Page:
HomeMotivationHow To Get Motivated (The 5-Step Ultimate Guide)

How To Get Motivated (The 5-Step Ultimate Guide)

Motivation is one of those fickle things. When people have it, it seems effortless. When they don’t – it seems like the most scarce resource in the world! So how do you get motivated?

We all know the thrill of something exciting and fresh: an intriguing project idea, a potential collaboration, a great new job. And we all know the struggle of maintaining momentum as you embark on that journey. Why is so hard to stay motivated throughout your days? What’s holding you back from tackling your goals with the same gusto you had when you conceived them? And most importantly, how can you break out of your slump and start making progress?

A lack of motivation can be very distressing. You wonder what’s wrong with you, or if your goal is even worth pursuing. Perhaps I’m just too inadequate and lazy, you think. These negative feelings further demotivate you and make you depressed and anxious. You might turn to procrastination to avoid a fear of failure, or you simply give up on the things that once excited you.

Fear not: there is a way to turn it around and reclaim your motivation. To get started, let’s look at how motivation happens and how it affects your behavior.

The Psychology of Motivation

Motivation does not happen in a vacuum. Despite the ubiquity of motivational tapes, books, and posters, most motivation starts from within. It happens when you have a new experience that triggers a flood of adrenaline and dopamine. These feel-good chemicals make you excited about a project or goal, and you want to make progress to maintain this excitement. But once the novelty wears off, lingering self-doubts or anxieties creep up. It takes another stimulus to keep you on track.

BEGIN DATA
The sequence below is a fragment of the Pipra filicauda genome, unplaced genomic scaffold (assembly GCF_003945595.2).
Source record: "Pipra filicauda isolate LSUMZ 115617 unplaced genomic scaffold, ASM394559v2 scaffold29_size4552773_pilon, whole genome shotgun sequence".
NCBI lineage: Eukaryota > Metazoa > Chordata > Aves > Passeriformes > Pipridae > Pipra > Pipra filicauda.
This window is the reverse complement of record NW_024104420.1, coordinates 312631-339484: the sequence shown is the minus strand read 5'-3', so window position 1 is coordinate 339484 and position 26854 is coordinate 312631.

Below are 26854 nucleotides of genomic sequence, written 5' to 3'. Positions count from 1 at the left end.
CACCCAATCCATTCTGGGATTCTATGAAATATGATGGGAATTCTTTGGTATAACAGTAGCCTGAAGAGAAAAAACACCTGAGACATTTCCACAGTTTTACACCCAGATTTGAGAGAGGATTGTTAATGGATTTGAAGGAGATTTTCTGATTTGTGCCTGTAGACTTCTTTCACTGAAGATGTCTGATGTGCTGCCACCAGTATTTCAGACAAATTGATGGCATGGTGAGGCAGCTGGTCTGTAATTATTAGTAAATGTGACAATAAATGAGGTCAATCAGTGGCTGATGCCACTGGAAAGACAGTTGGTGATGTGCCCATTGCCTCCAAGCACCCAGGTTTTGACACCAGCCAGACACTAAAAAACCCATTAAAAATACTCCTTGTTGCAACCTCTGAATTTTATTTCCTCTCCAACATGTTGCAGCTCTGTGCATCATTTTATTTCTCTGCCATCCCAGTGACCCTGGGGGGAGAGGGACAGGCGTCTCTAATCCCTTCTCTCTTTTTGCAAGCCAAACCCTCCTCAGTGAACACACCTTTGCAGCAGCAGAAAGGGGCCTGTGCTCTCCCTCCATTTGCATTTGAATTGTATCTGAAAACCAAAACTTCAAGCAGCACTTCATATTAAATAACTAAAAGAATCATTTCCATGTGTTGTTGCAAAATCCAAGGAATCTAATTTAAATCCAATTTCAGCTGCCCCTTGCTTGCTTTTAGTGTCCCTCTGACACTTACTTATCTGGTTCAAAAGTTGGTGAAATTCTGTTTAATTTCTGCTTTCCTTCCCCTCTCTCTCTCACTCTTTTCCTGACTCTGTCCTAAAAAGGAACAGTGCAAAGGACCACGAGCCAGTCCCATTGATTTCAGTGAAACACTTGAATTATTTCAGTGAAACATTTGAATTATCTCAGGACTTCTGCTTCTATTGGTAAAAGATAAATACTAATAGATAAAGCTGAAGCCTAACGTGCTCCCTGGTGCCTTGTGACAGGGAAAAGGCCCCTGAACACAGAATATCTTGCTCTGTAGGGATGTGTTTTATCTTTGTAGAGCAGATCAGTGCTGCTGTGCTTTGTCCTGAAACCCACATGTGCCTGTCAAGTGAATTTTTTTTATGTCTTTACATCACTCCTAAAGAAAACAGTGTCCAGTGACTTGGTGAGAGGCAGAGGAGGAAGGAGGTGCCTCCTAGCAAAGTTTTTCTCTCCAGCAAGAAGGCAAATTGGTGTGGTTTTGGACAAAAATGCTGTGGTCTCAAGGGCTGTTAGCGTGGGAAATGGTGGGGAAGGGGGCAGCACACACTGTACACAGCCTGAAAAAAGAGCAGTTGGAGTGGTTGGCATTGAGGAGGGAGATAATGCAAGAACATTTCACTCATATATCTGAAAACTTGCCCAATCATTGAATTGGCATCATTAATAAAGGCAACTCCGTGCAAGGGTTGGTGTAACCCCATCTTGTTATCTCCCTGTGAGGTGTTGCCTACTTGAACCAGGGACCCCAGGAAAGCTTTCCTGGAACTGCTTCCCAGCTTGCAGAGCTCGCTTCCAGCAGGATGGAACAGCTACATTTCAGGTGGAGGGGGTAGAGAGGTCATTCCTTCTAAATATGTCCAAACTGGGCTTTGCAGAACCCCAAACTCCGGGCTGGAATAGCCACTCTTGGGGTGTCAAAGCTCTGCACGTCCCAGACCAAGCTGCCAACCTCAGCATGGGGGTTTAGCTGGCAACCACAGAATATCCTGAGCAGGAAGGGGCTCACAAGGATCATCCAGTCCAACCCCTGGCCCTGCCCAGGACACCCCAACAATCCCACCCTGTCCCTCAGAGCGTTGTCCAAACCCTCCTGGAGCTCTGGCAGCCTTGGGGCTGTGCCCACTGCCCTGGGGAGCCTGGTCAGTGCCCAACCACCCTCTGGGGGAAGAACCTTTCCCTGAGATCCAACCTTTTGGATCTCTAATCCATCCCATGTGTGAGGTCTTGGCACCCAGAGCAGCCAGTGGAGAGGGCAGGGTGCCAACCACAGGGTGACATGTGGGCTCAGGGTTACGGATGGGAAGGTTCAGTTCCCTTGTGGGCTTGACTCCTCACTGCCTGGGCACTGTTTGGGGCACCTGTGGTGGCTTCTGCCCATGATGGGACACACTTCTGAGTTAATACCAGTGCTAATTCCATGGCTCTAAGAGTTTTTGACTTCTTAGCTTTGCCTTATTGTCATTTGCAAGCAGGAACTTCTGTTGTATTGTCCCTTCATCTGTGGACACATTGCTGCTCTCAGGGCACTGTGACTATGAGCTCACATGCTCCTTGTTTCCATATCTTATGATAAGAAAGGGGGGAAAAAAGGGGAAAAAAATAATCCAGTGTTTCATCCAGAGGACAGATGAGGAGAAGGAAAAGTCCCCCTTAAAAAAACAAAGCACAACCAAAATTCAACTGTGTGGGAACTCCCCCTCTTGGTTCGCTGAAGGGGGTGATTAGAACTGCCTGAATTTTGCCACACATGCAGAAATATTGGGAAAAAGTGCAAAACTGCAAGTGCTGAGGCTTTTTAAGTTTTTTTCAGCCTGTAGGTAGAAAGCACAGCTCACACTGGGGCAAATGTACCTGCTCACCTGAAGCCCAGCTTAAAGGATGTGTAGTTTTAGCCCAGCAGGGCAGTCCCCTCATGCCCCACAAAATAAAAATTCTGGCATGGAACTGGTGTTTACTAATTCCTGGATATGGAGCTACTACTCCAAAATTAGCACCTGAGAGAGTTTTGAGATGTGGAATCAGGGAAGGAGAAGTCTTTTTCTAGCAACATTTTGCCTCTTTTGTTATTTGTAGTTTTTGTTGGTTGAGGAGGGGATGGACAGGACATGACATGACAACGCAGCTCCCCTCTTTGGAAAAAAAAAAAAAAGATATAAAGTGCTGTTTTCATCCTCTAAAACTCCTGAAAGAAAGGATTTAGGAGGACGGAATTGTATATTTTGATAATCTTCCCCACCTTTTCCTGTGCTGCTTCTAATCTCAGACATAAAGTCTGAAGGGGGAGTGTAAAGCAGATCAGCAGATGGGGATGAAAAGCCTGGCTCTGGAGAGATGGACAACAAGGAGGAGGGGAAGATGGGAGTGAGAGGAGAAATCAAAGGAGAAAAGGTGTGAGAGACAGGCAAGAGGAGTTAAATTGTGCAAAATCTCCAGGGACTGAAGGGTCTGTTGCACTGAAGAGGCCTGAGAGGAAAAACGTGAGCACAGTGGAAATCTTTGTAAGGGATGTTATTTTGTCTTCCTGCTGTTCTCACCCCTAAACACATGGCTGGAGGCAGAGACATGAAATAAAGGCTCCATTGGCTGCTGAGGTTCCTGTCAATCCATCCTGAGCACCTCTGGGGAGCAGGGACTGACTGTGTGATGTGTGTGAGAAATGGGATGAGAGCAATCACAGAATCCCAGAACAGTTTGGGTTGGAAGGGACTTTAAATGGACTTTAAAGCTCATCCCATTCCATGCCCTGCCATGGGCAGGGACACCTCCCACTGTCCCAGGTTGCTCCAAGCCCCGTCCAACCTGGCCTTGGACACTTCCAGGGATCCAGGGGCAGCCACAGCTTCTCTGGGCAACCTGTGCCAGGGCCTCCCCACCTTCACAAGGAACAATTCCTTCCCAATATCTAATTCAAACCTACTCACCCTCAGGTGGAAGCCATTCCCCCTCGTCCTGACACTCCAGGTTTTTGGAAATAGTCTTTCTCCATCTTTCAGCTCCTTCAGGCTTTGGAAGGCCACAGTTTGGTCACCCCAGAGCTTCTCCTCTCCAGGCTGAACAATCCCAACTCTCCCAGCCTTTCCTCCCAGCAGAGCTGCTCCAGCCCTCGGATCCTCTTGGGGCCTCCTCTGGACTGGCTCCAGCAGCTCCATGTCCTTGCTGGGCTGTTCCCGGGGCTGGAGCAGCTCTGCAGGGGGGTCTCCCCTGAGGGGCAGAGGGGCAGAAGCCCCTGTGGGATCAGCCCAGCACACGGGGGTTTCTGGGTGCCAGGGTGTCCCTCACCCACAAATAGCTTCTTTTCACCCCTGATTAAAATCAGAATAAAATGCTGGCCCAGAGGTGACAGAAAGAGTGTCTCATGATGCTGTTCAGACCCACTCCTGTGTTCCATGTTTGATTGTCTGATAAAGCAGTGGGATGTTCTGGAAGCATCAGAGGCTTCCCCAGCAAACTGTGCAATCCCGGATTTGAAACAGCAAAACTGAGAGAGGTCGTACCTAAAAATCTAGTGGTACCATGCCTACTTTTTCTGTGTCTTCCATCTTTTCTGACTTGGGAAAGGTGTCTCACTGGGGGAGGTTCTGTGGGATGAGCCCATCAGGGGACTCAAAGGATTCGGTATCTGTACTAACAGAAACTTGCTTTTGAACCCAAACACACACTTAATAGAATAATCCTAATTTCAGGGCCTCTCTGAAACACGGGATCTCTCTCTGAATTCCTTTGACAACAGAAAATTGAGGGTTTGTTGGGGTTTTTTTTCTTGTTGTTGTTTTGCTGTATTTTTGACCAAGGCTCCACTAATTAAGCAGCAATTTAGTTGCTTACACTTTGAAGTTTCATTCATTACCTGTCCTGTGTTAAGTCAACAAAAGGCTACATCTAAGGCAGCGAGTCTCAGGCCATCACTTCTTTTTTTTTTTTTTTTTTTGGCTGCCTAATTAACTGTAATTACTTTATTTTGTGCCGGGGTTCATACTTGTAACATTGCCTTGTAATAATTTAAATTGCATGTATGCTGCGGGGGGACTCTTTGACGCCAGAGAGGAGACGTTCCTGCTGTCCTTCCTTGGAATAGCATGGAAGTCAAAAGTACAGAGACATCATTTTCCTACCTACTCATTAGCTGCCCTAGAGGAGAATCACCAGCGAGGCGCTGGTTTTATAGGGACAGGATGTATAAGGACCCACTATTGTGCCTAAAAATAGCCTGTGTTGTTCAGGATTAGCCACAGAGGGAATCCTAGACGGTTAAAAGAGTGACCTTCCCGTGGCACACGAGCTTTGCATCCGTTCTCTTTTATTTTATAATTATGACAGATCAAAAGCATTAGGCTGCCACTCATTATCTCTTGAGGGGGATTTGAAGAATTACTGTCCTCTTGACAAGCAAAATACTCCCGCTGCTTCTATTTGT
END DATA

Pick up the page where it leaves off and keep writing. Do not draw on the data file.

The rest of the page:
Experts say that the simplest way to get motivated is to get started. That’s true if you can get started and maintain momentum past that initial adrenaline-filled period. For example, it’s easy to start a new exercise routine. During your workout, you’re literally flooded with endorphins that reward you for your efforts. The next day, the aches and pains provide another sort of motivation: the type that keeps you on the couch instead of getting your butt back to the gym. That’s why it’s so hard to build good habits. It’s much easier to ride the wave.

However, once you’ve built the habit, it’s much harder to stop doing it. Indeed, habit-building is crucial to motivation. If you’ve already trained your mind and body to expect a behavior, it just feels natural to keep doing it. You don’t have to seek out additional motivation. In a moment, we’ll discuss how this simple fact can help you break out of a slump.

Types of Motivation

Not all motivation happens alike. It’s tempting to think of it as unidirectional, but in fact, the “motivation neurotransmitter,” dopamine, goes both ways. This chemical helps your brain judge either the desirability or aversiveness of an outcome. If you expect high reward for little effort, dopamine influences the behavior that will get you there. On the flip side, if you expect little reward (or lots of pain) for high effort, you won’t want to do the thing.

This means that just as the excitement about something fresh and new can get you moving, fear can keep you stuck in place. Worrying about failure, backlash, or pain is a powerful negative motivator. Associating your new workout routine with pain instead of gain will prevent you from feeling motivated to keep it up. And if you just don’t see the point in doing something, good luck feeling motivated to take time out of your busy day to tackle it.

In a nutshell, you experience two types of motivation:

  • Positive motivation taps into your brain’s reward system to make you feel good about performing a task. It links to feelings of accomplishment, confidence, enjoyment, and other benefits. Positive motivation tends to happen at the outset of a new project or goal, and you can also use it to maintain your mo